August 16, 1967 |
Long Beach, California
|June 16, 1991 for the Montreal Expos|
Last MLB appearance
|June 22, 1996 for the Chicago Cubs|
|Runs batted in||133|
|Competitor for the United States|
|Baseball World Cup|
Bret Edward Barberie (born August 16, 1967) is an American former professional baseball infielder. He played in Major League Baseball for the Montreal Expos, Florida Marlins, Baltimore Orioles, and Chicago Cubs. Before his professional career, Barberie attended the University of Southern California (USC) and played college baseball for the USC Trojans, and played for the United States national baseball team in the 1988 Summer Olympics and the 1988 Baseball World Cup.
Barberie attended Gahr High School in Cerritos, California, and played for the school's baseball team. He enrolled at the Cerritos College and transferred to the University of Southern California (USC) and played college baseball for the USC Trojans baseball team in the Pacific-10 Conference. In 1988, Barberie was named to the All-Pacific-10 Conference's first team. In the summer, Barberie was a member of the United States national baseball team, playing in the 1988 Summer Olympics, winning the gold medal, and the 1988 Baseball World Cup, winning the silver medal.
The Montreal Expos selected Barberie in the seventh round of the 1988 Major League Baseball (MLB) Draft. Barberie made his major league debut with the Expos on June 16, 1991. He had a .353 batting average in 136 at-bats for the Expos in the 1991 season. With Delino DeShields serving as the Expos' starting second baseman, the Expos played Barberie as their third baseman in 1992, as the Expos moved Tim Wallach to first base. He struggled in the 1992 season, was demoted to the minor leagues during the season, and finished with a .232 batting average for the Expos.
The Florida Marlins, an expansion team, selected Barberie from the Expos in the 1992 MLB expansion draft; he was the third player chosen by the Marlins. He was a member of the inaugural Marlins team that began play in Major League Baseball in 1993. He recorded the first hit in Marlins franchise history, a single off of Orel Hersheiser, on Opening Day. Barberie had a .277 batting average in the 1993 season. In May 1994, Barberie got chili pepper juice in his eye when putting in his contact lenses, was temporarily blinded, and missed that day's game as a result. Barberie led the National League in errors committed by a second baseman in 1994. Though he also had a .301 batting average, the Marlins acquired Quilvio Veras to replace Barberie as their second baseman after the 1994 season, and traded Barberie to the Baltimore Orioles for Jay Powell. He started at second base for the Orioles through June 4, but he struggled and was replaced as their starting second baseman with Manny Alexander.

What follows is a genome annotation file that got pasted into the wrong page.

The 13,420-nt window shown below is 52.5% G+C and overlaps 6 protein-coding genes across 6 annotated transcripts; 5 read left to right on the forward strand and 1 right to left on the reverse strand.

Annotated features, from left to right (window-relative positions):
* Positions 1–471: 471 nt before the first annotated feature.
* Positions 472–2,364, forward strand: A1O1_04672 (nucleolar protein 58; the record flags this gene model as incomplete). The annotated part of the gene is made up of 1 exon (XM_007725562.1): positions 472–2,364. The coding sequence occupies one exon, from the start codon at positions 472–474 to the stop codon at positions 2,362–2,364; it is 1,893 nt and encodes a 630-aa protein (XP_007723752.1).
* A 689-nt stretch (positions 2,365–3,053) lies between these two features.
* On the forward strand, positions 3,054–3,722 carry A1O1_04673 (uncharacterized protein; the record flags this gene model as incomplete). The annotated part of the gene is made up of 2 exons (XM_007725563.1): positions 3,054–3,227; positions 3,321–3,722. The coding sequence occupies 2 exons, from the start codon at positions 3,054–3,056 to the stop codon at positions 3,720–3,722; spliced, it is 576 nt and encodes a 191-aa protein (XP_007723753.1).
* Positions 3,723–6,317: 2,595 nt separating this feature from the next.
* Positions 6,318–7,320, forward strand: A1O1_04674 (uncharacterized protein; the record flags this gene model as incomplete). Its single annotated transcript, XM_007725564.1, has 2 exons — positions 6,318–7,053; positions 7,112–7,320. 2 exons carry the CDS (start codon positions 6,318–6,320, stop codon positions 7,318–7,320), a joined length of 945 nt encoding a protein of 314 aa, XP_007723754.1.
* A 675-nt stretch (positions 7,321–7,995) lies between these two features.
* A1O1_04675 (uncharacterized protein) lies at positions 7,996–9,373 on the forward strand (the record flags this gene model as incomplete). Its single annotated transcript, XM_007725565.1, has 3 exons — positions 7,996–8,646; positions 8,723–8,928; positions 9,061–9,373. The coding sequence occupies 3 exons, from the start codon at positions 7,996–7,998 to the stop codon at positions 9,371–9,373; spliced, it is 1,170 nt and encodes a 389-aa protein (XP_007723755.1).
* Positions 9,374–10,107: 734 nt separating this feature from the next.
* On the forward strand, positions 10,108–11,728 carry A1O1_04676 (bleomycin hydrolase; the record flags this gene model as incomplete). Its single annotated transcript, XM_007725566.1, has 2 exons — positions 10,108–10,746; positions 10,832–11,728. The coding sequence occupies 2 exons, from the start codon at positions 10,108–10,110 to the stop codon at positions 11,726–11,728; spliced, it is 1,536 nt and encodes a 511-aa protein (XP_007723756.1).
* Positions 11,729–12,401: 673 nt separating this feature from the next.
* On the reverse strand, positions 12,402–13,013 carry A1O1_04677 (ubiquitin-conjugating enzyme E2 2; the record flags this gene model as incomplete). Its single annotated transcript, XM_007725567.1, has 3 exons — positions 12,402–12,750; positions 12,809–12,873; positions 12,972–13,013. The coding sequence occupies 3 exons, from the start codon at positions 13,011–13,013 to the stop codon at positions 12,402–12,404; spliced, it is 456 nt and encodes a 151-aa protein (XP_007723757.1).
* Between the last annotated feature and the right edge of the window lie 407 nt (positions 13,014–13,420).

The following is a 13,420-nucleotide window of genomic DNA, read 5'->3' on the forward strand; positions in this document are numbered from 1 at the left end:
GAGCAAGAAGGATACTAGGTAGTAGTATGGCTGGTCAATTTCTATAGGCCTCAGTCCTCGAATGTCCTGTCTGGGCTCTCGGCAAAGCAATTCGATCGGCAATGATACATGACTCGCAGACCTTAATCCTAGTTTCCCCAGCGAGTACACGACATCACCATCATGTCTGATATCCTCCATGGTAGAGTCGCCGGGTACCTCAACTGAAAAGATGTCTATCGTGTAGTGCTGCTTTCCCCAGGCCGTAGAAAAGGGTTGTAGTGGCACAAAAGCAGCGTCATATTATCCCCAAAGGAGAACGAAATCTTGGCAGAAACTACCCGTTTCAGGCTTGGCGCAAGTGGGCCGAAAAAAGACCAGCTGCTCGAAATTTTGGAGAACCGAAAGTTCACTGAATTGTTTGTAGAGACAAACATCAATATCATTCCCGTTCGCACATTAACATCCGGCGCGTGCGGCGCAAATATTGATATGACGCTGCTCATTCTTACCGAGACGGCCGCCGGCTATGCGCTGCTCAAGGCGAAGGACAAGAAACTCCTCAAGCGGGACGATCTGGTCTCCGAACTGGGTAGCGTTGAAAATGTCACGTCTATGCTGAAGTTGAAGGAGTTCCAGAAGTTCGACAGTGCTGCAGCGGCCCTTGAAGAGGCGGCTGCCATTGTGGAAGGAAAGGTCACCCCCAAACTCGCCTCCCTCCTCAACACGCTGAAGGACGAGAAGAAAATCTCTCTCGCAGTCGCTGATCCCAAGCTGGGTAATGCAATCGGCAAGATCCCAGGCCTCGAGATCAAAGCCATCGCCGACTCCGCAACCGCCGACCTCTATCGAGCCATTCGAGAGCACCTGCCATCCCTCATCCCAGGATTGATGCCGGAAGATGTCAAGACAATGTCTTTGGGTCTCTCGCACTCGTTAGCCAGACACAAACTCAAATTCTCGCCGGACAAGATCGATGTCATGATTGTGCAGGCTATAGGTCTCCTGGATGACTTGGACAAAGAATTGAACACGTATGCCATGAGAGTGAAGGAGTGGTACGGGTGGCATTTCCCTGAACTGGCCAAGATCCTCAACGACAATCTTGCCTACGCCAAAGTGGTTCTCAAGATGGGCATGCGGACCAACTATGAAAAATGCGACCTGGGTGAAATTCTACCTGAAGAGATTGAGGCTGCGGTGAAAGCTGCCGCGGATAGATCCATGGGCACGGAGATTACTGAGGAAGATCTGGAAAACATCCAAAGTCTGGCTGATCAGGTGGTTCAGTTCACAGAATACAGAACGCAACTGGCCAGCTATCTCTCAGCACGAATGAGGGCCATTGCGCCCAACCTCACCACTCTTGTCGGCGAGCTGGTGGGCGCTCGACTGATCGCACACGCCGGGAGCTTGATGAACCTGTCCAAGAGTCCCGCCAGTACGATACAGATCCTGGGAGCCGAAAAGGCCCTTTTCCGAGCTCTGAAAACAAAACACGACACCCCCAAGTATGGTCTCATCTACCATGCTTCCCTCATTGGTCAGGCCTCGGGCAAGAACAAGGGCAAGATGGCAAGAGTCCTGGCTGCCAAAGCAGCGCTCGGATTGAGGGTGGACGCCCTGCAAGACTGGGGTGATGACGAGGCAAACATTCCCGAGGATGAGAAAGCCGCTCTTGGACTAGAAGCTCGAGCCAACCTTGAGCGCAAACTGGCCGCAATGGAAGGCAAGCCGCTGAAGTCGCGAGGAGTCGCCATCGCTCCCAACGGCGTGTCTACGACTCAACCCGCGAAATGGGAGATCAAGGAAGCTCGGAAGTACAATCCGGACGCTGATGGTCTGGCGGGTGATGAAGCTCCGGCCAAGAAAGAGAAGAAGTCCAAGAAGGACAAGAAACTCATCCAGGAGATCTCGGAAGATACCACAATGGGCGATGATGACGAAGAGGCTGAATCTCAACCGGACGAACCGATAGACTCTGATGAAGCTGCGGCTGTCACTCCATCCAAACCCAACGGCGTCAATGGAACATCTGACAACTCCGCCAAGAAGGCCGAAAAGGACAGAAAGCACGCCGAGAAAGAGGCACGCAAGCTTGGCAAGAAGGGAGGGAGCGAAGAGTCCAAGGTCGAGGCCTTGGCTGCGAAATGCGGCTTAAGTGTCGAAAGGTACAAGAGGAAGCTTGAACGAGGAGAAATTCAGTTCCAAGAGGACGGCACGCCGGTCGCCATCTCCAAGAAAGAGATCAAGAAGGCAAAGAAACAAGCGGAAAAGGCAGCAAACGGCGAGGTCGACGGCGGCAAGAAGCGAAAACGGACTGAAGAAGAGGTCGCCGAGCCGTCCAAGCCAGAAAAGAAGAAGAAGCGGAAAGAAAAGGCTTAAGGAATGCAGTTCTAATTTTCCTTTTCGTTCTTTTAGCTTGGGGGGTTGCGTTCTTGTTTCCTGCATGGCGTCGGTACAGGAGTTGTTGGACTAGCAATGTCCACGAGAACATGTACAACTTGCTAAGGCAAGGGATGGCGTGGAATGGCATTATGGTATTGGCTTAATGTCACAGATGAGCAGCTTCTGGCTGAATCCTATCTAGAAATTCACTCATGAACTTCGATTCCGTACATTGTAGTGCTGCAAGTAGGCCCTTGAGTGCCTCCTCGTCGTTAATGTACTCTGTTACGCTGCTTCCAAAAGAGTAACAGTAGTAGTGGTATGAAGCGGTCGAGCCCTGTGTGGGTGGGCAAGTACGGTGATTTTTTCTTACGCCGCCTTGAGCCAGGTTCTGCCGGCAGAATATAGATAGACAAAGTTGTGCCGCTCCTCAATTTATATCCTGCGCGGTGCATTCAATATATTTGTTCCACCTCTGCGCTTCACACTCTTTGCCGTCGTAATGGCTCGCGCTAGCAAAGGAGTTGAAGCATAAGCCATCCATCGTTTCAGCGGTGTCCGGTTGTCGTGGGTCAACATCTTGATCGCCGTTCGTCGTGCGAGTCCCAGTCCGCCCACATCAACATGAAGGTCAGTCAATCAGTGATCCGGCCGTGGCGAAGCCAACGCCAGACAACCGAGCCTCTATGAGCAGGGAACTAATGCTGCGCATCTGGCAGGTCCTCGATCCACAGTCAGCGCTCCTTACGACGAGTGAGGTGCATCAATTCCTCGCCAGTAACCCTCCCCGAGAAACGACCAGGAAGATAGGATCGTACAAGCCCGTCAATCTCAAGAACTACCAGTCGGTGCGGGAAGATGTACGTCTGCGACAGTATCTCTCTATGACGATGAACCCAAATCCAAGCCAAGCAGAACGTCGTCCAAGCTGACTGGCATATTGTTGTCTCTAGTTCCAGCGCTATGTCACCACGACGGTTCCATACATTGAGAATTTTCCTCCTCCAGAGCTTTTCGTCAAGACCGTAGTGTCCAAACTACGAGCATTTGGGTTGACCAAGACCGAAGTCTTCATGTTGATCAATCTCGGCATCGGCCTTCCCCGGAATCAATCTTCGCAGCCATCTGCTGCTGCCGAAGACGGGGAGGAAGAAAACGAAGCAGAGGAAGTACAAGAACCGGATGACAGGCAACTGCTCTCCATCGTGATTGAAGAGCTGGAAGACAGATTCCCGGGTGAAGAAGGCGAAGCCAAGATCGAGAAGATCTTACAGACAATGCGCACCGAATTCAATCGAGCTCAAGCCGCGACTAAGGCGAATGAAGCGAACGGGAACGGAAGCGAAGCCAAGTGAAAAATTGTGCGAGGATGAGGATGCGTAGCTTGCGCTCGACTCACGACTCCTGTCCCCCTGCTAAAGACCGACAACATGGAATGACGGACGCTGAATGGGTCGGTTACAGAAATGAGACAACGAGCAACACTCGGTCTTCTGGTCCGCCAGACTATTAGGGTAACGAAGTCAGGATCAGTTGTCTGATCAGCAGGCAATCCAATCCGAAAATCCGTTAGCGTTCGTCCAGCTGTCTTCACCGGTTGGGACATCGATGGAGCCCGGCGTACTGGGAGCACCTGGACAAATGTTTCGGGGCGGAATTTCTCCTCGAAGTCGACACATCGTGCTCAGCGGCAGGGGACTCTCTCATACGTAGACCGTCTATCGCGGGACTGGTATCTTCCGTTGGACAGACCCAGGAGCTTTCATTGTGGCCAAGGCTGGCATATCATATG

Barberie became a free agent after the 1995 season and signed with the Chicago Cubs for the 1996 season. The Cubs invited Barberie to spring training as a non-roster player. He began the 1996 season with the Iowa Cubs of the Class AAA Pacific Coast League (PCL), and was promoted to the Cubs in May. In 1997, Barberie played for the Mission Viejo Vigilantes of the independent Western Baseball League. The next season, Barberie played for the Oklahoma City RedHawks of the PCL, an affiliate of the Texas Rangers.
Barberie's father, Edward, played professional baseball in the minor leagues. Bret is the former husband of Jillian Barberie (now known as Jillian Reynolds). The couple married in 1996 and divorced in 2002.
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- "Time right to pitch Powell deal". tribunedigital-baltimoresun. Retrieved March 22, 2015.
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- "Magadan Likely To Miss 6 Weeks". tribunedigital-chicagotribune. Retrieved March 22, 2015.
- "Infielder Barberie Is In". tribunedigital-chicagotribune. Retrieved March 22, 2015.
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- "Bret Force Propels Hawks Barberie Powers Oklahoma Past Colorado Springs". NewsOK.com. Retrieved March 22, 2015.
- "Jillian Barberie Reynolds and Husband Grant Reynolds Getting a Divorce". E! Online. Retrieved March 22, 2015.
- "Looking At Youth Baseball From The Inside". BaseballAmerica.com. Retrieved March 22, 2015.
- Career statistics and player information from Baseball-Reference, or Fangraphs, or The Baseball Cube